No side deals from Brexit talks, says Central Bank governor

Philip Lane stresses need to foster collaboration between EU and UK post-Brexit

Central Bank governor Philip Lane:  made the comments during a panel discussion organised by the London Irish Business Society. Photograph: Eric Luke

Central Bank governor Philip Lane: made the comments during a panel discussion organised by the London Irish Business Society. Photograph: Eric Luke

 

Central Bank governor Philip Lane has said no side deals will emerge from the UK’s Brexit talks with the European Union.

Mr Lane, who was taking part in a panel discussion organised by the London Irish Business Society, was reported to have made the remark by Bloomberg.

Mr Lane also dismissed the suggestion that a “new London” would develop as a financial services centre in the EU. Instead, he said, there is likely to be fragmentation across cities.

Furthermore, he said it would be important for the Irish economy that trade post-Brexit is as frictionless as possible.

In his prepared remarks for the discussion, Mr Lane said mechanisms for collaboration would need to be fostered between the EU and the UK.

“The Brexit decision now compels Europe to develop mechanisms to foster collaboration between the EU and the UK that will no longer be bound together by a common multilayered institutional framework,” he said.

“In relation to monetary policy, Brexit does not alter the status quo, with no commitment on either side to stabilise the value of sterling against the euro, and the Bank of England and the ECB each pursuing an independent monetary policy.

Find solutions

“In relation to the clearing of euro-denominated trades in the UK, [ECB]president Draghi has recently pointed out that it will be important to find solutions that at least preserve, or ideally enhance, the current level of supervision and oversight.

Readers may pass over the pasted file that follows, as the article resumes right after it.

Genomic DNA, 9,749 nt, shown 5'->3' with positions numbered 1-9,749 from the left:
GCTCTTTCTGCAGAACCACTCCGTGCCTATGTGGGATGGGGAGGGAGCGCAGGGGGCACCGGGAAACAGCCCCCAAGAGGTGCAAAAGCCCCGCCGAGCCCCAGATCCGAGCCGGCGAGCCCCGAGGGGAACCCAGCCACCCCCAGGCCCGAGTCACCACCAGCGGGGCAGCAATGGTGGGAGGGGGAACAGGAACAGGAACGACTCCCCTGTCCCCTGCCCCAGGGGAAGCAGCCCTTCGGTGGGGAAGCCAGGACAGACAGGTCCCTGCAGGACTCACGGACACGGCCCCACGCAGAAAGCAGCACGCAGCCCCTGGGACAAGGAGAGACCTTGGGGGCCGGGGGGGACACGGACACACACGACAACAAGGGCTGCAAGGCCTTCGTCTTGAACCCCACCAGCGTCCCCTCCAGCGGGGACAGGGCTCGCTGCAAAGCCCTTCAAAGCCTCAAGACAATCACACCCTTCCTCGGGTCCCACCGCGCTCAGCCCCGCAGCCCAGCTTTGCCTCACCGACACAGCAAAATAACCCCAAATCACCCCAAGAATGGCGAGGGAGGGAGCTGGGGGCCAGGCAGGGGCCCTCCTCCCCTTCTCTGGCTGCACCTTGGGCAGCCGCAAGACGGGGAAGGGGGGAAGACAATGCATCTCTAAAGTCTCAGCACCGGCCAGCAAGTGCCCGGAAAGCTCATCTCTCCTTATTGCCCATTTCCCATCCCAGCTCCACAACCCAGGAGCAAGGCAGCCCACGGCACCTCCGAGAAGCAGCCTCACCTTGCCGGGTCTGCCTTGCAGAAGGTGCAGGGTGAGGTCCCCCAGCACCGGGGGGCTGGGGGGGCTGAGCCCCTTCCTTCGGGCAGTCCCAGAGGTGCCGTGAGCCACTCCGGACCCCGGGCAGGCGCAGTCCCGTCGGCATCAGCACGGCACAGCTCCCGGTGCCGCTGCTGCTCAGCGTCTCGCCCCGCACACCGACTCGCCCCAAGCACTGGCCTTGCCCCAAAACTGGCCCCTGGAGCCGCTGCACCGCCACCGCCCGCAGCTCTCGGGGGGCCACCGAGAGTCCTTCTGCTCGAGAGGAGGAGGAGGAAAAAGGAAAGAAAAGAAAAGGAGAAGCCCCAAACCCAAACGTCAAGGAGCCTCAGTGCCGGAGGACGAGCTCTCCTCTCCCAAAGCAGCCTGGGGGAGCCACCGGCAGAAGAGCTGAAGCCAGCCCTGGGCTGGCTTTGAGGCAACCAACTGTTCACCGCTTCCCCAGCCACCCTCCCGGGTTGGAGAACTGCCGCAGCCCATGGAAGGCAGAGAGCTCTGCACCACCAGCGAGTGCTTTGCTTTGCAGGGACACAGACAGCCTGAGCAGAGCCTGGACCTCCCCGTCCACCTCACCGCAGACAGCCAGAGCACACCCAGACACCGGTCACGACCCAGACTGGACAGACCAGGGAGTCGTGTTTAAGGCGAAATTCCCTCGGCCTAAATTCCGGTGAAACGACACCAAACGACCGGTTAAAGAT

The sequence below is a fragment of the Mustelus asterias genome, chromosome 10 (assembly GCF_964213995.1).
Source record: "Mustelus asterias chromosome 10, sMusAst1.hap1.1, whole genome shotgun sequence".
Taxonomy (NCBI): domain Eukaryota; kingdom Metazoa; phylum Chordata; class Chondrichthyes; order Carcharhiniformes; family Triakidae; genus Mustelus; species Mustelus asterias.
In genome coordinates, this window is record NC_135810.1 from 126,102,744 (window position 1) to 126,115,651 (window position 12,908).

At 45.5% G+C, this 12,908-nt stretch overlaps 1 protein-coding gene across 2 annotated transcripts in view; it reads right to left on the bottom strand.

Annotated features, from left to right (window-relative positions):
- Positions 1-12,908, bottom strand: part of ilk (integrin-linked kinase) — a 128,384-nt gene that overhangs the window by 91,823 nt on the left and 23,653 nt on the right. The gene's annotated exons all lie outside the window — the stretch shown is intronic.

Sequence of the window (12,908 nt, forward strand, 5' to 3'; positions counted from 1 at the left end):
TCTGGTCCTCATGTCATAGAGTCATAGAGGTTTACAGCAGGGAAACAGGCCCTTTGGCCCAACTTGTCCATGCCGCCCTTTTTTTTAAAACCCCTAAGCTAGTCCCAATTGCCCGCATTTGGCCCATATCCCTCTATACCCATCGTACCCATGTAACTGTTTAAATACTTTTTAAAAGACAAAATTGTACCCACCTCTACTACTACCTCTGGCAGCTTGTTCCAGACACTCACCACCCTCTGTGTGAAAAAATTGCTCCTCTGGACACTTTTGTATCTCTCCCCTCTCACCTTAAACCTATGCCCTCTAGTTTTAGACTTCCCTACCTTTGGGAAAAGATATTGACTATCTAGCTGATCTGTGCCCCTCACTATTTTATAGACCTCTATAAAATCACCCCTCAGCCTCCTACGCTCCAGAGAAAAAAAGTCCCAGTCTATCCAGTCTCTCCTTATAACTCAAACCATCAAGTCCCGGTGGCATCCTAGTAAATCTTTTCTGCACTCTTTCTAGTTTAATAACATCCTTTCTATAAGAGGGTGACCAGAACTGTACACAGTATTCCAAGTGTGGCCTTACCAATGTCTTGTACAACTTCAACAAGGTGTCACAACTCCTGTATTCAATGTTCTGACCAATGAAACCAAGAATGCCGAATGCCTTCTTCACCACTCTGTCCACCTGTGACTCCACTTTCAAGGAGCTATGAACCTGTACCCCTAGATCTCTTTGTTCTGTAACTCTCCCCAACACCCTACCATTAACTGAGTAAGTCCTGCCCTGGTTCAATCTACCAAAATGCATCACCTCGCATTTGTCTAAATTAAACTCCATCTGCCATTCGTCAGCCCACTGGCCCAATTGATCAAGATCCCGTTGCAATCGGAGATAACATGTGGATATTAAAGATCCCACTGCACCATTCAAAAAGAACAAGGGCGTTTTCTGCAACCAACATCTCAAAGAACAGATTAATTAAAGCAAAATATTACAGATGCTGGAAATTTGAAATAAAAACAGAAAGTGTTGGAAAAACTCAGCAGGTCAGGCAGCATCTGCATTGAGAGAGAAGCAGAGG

“This is important both in relation to the ECB’s role as a supervisor of clearing member banks and as the central bank of issue for the euro.”

More broadly, Mr Lane said, the maintenance of financial stability “necessarily requires considerable bilateral and multilateral collaboration across major central banks”.

“During the global financial crisis, this included a network of currency swap lines to facilitate access to foreign-currency liquidity, while fora such as the Bank for International Settlements and the Financial Stability Board enable the sharing of analysis and information across jurisdictions,” he said.

“Similarly, there is a significant degree of co-ordination in banking regulation through the Basel Committee.

Differences of degree

“Still, there are inevitably differences of degree in terms of the scale of coordination within the EU relative to that achievable through global institutional frameworks.

“Let us see if some intermediate-level arrangements between the UK and the EU will be delivered through the upcoming EU-UK negotiations.”

Separately, Minister of State for Financial Services Eoghan Murphy said the Republic has had more than 100 enquiries in relation to setting up bases post-Brexit, and predicted more decisions would be made by the end of June.

Meanwhile, Fine Gael MEP Brian Hayes said the EU was “a much more significant trading partner” to the Republic than Britain.

“The UK is of course our biggest trading partner and our priority in the Brexit negotiations should be to keep that trading relationship as strong as possible,” he said. “But the truth is that Ireland’s exporting success story is much bigger than Britain alone.”